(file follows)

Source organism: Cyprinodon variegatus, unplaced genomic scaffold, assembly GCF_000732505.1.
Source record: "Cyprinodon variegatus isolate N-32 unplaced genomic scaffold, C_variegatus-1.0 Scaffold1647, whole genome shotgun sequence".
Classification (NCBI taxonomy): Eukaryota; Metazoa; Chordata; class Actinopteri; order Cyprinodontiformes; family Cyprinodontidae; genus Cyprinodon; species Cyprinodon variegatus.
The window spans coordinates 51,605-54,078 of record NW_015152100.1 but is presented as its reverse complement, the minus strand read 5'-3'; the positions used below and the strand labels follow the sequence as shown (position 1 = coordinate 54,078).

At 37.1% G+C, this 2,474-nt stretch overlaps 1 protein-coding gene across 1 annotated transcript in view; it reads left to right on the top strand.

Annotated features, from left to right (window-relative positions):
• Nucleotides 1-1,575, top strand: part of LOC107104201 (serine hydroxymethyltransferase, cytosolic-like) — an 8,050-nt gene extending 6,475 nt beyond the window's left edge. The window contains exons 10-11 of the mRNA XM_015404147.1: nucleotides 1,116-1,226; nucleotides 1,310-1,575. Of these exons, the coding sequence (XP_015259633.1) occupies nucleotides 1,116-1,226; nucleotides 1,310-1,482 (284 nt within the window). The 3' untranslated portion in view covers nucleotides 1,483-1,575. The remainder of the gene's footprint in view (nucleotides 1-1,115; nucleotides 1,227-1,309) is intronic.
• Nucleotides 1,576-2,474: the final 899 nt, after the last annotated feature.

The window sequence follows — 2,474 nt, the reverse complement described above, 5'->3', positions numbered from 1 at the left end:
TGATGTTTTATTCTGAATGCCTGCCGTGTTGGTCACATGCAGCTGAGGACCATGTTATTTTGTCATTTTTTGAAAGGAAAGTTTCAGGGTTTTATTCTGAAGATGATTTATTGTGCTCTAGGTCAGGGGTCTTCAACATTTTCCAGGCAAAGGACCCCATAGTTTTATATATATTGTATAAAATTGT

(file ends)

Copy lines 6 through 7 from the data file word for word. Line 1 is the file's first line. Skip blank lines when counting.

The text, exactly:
Annotated features, from left to right (window-relative positions):
• Nucleotides 1-1,575, top strand: part of LOC107104201 (serine hydroxymethyltransferase, cytosolic-like) — an 8,050-nt gene extending 6,475 nt beyond the window's left edge. The window contains exons 10-11 of the mRNA XM_015404147.1: nucleotides 1,116-1,226; nucleotides 1,310-1,575. Of these exons, the coding sequence (XP_015259633.1) occupies nucleotides 1,116-1,226; nucleotides 1,310-1,482 (284 nt within the window). The 3' untranslated portion in view covers nucleotides 1,483-1,575. The remainder of the gene's footprint in view (nucleotides 1-1,115; nucleotides 1,227-1,309) is intronic.